But, without food and clothing and houses for the transportation workers, and fuel and oil for the engines, and rolling stock, modern transportation itself would not be possible. So that, while transportation appears to be of supreme importance, it is, in the true social sense, no more important than any of the other industries. There is this about transportation that, unlike other industries, it cannot be stored up. You can store oil, clothes and food, but you cannot store transportation.
Controlling Labor Through Craft System
If transportation is suspended the social effect is immediately noticeable, while in other industries the noticeable effect of a suspension is delayed. Transportation therefore is, from its strategic position in the industrial scheme, the key industry. For this reason, the capitalist class watch jealously over their control of transportation labor, which they retain possession of through what we know as the Big Four Railroad Brotherhoods.
It is worthy of notice that these four unions, up until quite recently, were not only kept rigidly apart from other unions, but from each other. Only when the rank and file of these unions gave evidence of their determination to force united action did the railroad-controlled Grand Lodges decide to make a united demand.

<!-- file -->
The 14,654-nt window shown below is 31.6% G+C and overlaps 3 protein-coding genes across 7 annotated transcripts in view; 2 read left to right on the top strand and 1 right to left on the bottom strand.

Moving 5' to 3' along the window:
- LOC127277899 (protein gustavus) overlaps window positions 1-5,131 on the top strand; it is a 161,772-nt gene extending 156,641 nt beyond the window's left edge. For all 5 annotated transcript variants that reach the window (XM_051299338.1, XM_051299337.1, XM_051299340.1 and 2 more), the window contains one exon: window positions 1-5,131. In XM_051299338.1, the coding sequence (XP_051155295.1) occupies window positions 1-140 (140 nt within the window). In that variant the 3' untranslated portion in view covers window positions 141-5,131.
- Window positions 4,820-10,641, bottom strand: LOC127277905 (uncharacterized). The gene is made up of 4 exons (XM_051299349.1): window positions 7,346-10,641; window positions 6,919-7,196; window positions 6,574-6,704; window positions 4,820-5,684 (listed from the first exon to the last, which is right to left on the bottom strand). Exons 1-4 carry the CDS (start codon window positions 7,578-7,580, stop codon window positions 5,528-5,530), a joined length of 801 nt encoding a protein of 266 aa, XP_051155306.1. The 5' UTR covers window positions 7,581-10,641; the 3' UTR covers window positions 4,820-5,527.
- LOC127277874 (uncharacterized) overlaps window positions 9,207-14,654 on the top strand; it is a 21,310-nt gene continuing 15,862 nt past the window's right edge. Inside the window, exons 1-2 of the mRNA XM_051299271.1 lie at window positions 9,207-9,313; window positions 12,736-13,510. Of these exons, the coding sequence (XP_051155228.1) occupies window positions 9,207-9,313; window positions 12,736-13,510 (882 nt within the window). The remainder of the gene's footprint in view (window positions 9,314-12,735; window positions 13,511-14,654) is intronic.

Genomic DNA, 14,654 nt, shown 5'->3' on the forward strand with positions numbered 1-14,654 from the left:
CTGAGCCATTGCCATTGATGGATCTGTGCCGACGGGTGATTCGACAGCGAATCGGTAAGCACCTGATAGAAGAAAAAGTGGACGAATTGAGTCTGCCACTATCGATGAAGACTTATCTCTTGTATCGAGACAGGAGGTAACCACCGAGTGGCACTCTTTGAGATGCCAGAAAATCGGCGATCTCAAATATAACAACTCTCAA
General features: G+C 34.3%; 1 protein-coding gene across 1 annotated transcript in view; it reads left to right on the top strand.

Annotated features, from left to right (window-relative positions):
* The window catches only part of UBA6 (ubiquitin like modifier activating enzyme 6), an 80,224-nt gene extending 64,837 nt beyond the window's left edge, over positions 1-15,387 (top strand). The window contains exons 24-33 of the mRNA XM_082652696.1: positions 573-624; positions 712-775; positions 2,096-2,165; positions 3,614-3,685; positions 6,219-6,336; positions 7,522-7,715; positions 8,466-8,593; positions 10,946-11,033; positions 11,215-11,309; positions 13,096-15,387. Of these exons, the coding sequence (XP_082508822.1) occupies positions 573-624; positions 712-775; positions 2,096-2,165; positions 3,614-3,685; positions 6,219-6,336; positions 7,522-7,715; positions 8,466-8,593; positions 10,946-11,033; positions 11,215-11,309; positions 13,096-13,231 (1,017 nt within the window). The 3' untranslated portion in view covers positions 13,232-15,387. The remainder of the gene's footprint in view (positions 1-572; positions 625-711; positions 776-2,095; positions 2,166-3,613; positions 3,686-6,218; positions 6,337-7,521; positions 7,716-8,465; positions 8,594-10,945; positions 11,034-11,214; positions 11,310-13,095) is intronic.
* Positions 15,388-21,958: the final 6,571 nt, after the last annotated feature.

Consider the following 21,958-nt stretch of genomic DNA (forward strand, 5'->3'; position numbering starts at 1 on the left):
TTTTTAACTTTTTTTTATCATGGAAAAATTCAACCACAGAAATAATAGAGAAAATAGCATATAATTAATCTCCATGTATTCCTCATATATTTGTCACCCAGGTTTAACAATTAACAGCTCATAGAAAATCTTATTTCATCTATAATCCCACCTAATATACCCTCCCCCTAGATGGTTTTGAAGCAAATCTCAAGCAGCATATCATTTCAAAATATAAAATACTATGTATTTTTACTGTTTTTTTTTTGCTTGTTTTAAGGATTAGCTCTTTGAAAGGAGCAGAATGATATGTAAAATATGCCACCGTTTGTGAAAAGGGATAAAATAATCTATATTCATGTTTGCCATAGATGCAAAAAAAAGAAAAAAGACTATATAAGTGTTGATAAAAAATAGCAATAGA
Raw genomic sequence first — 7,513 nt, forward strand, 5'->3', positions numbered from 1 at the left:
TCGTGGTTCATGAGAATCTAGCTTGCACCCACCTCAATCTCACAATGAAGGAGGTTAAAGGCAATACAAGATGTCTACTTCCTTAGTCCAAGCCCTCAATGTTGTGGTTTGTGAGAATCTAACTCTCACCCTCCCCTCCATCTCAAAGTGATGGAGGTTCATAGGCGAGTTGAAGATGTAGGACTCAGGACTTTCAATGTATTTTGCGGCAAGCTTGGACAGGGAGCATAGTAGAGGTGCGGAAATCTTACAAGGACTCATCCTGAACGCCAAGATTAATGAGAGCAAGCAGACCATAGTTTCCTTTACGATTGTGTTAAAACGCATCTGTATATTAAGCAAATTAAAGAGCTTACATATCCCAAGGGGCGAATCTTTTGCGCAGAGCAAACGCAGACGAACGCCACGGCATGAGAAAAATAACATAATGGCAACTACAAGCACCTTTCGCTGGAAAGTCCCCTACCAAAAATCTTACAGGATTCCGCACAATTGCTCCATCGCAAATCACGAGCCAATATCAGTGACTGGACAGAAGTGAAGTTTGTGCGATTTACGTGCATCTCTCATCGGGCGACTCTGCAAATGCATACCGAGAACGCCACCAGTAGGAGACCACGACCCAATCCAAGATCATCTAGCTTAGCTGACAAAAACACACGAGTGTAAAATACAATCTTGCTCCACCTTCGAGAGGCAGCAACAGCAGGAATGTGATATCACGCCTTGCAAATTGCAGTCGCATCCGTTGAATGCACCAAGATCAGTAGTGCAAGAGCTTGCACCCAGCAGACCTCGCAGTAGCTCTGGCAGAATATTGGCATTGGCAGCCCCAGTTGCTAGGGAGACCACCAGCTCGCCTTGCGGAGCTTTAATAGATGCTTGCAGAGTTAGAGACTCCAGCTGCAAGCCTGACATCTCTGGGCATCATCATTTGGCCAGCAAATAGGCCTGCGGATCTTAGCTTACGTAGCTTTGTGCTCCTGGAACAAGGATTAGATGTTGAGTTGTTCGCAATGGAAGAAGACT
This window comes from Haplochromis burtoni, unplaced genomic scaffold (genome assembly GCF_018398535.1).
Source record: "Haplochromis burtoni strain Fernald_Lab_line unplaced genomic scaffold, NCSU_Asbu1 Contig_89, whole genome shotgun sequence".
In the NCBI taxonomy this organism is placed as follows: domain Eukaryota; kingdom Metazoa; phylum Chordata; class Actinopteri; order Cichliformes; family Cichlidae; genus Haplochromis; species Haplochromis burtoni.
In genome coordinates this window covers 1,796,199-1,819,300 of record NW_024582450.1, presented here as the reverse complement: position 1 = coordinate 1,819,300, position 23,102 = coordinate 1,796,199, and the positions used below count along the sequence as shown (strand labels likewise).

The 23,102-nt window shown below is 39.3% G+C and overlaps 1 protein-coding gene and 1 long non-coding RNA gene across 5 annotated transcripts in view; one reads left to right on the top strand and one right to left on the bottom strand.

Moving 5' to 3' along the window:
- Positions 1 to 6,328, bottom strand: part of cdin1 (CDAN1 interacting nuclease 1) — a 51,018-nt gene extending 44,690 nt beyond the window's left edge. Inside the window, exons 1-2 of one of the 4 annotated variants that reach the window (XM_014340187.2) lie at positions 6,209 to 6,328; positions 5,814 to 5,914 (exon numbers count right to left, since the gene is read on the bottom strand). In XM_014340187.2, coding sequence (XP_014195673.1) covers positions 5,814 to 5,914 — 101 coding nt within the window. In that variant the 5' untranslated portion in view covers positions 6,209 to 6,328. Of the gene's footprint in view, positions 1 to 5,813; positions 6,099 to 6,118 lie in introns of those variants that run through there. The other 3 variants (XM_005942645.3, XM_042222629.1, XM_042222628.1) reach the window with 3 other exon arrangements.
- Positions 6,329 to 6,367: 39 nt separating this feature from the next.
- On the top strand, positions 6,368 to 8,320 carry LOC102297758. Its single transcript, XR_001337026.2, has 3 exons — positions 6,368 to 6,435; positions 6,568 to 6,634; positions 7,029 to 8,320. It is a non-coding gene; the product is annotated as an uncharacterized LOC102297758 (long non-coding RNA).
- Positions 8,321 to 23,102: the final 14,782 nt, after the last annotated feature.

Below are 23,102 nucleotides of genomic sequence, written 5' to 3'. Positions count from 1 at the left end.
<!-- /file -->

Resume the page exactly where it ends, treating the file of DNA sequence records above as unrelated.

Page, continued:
Time and again these Grand Lodges have refused to be bound by the expressed wishes of the rank and file, and have flagrantly disregarded the strike mandates of the membership. This emphasizes the difference between direct action and indirect action. The rank and file of these railroad unions are accustomed to do as their officers advise, instead of doing what their own judgement dictates, and their interest requires. Indirect action means control of organized laborers. Direct action means control by the organized workers.
So also the capitalist class control the labor forces outside of the railroad industry, by keeping the organized workers divided according the tools they use. Only when workers so organized have threatened to break away from the control of the capitalist-minded if not capitalist-employed labor leaders, have they been successful in securing any substantial portion of their demands.
The craft unions are based upon a condition long ago superseded and discarded, where a workman employing many tools worked from the first operation upon the raw material until the finished product had been realized. Now, the system of production in the modern industrial plant has eliminated the craftsmen, and hundreds of operatives function in many capacities with power-driven machines to make the product which the craftsman used to produce.
Product Determines Labor Classification